I asked for prayers ahead of my AIPS America Games ball throw title defence, here in Manaus, Brazil, yesterday. They worked!
Thank you God for my second gold medal on the trot. Thanks to all who joined me in prayer as I petitioned the Almighty for success. And thanks to One Caribbean Media (OCM) for the opportunity to represent the group and Trinidad and Tobago in the hemispheric games for sports journalists.
At the 2015 Games, also in Manaus, I jumped into the ball throw event after finishing second in the table tennis competition. Unexpectedly, I struck gold in the 35-50 age-group. This time, an open event was staged with no age restrictions, and it was a much closer contest than three years ago.
My young rivals included Oscar Arango, a goalkeeper from Colombia. I have a penchant for over-analysing. So, there I was thinking about goalkeepers and how well some of them can throw a ball. It turned out that my analysis was spot on. But, at the end of the day, I can only control what I do, so being right in this instance was of no value to me.
What is of significance is that I believe God answers prayers. There was some doubt coming into the equation at times, especially since my 2015 success earned me the “favourite” label. I much preferred the 2015 scenario--having nothing to lose in an event for which I had no real expectations. In 2018, all eyes were on me, and there was a target on my back.
The pressure was indeed on. But throwing is something I have enjoyed since the 1980s. I achieved success at Queen’s Royal College, especially in the shot put. Victory at QRC Sports Day and also at the now defunct Quadrangular Meet against throwers from Fatima, St Mary’s and Trinity planted the seed.
Previously, in this space, I mentioned that I had beaten a Carifta champion from Fatima named Hercules during my Royalian days. Yesterday, Arango presented a herculean challenge that forced me to dig very deep in my bid to repeat as AIPS America Games throwing champion.
I opened with a 49.75 metres effort--more than six metres better than my 43.18 golden throw in 2015. It seems as though I’m getting stronger with age.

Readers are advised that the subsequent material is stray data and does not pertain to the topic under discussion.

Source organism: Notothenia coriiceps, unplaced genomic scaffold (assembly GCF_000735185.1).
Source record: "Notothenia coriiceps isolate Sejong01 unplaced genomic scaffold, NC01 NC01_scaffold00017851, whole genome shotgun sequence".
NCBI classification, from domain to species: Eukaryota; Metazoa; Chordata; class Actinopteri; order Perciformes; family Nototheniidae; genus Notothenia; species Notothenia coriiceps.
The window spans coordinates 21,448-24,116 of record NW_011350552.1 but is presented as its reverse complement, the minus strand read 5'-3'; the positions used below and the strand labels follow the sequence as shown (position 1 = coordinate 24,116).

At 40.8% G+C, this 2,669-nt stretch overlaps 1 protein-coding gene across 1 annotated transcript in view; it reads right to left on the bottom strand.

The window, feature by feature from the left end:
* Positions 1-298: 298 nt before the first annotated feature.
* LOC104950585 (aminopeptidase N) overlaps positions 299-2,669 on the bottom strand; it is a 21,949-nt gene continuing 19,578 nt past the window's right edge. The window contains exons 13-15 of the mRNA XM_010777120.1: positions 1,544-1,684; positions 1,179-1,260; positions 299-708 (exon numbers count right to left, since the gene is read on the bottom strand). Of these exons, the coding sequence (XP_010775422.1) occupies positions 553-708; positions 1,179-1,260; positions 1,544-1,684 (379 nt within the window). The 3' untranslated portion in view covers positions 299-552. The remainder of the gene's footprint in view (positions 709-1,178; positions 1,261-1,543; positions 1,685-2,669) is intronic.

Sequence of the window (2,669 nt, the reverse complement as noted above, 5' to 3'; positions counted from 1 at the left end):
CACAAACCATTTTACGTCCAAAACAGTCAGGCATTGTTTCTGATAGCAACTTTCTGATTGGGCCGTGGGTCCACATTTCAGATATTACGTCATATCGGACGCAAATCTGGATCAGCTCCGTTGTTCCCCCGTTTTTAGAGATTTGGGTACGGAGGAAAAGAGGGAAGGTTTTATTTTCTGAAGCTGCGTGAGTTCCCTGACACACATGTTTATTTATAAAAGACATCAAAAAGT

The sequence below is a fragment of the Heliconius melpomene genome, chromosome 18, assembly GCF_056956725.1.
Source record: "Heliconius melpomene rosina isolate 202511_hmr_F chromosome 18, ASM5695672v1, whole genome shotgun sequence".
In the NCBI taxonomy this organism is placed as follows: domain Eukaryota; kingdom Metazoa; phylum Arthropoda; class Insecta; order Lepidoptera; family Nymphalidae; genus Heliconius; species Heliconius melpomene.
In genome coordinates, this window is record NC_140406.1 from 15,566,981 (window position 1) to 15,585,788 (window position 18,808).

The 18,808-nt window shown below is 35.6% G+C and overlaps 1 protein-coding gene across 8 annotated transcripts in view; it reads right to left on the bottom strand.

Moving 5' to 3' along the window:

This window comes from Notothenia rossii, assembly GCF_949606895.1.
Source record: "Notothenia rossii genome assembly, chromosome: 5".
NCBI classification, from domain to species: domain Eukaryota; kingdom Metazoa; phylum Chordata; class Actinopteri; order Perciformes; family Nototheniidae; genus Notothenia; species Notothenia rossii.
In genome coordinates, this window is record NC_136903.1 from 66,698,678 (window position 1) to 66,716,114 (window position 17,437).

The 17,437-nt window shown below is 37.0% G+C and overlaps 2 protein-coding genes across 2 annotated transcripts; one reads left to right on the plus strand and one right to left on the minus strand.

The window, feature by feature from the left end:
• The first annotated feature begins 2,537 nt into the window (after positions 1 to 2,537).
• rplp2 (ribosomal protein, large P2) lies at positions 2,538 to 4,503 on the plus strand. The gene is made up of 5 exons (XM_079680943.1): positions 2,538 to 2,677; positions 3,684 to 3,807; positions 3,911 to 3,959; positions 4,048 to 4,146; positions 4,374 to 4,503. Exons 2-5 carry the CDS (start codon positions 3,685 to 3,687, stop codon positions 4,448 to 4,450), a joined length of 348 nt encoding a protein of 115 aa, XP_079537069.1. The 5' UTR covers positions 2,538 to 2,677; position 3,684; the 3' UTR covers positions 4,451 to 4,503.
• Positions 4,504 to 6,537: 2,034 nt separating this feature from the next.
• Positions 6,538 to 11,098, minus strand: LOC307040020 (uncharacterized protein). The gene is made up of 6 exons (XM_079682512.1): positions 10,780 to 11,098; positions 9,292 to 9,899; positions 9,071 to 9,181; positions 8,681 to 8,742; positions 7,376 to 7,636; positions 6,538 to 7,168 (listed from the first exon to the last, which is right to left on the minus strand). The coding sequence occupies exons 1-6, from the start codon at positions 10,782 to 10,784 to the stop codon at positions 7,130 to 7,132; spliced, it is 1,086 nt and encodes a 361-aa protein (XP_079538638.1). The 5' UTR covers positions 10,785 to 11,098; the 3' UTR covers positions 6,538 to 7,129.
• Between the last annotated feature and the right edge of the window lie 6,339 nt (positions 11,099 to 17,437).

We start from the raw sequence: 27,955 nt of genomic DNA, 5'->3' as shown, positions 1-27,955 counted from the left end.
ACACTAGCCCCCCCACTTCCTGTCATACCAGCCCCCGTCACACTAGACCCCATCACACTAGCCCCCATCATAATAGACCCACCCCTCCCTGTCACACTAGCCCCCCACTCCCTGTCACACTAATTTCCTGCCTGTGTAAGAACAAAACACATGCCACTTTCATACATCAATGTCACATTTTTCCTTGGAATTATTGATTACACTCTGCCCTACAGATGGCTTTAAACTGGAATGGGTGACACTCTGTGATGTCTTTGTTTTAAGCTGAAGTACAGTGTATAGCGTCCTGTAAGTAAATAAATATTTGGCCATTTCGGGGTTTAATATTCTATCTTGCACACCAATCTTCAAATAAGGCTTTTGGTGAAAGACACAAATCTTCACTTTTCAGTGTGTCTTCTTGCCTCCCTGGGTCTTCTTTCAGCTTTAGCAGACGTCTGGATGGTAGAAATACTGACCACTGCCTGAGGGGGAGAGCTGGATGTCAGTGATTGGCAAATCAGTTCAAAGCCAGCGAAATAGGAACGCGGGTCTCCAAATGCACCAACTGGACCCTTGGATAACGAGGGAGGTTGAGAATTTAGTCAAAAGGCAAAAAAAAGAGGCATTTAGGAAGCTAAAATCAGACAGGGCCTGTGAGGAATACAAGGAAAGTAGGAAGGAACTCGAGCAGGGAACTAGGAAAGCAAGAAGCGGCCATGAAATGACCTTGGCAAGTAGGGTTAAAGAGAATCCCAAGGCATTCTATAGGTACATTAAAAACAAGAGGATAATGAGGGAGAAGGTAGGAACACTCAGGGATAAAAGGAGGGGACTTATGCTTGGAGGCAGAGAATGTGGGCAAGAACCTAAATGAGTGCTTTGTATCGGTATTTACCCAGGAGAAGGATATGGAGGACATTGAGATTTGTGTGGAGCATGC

Having taken the lead with my 49-plus throw, I was relaxed in round two, and went for a big one. There’s nothing like taking the pressure off of yourself. I improved, landing the softball 51.10m to consolidate my lead. Arango, however, responded like the fierce competitor that he is, throwing 49.80m.
I’m so grateful that I did not rest on my first throw laurels, for Arango had actually gone past my 49.75m. The Colombian, though, could not get up to the 50-metre mark, my 51.10m second round throw turning out to be the best on the day.
With the throwing order changed in the third and final round, I enjoyed the luxury of having the final throw and knowing I could not be beaten. I closed off my 2018 campaign at 47.40m.
The final result: 1. Kwame Laurence (Trinidad and Tobago) 51.10m; 2. Oscar Arango (Colombia) 49.80m; 3. Hernando Suarez (Colombia) 47.20m.
Suarez is the two-time AIPS America Games table tennis champion, and will open the defence of his title today. Twice, I finished second in the table tennis tournament, and will bid to turn silver into gold over the next two days.
More prayers are being offered up as I continue on this interesting AIPS America journey, one that allows me the unique opportunity to be athlete and journalist at the same time.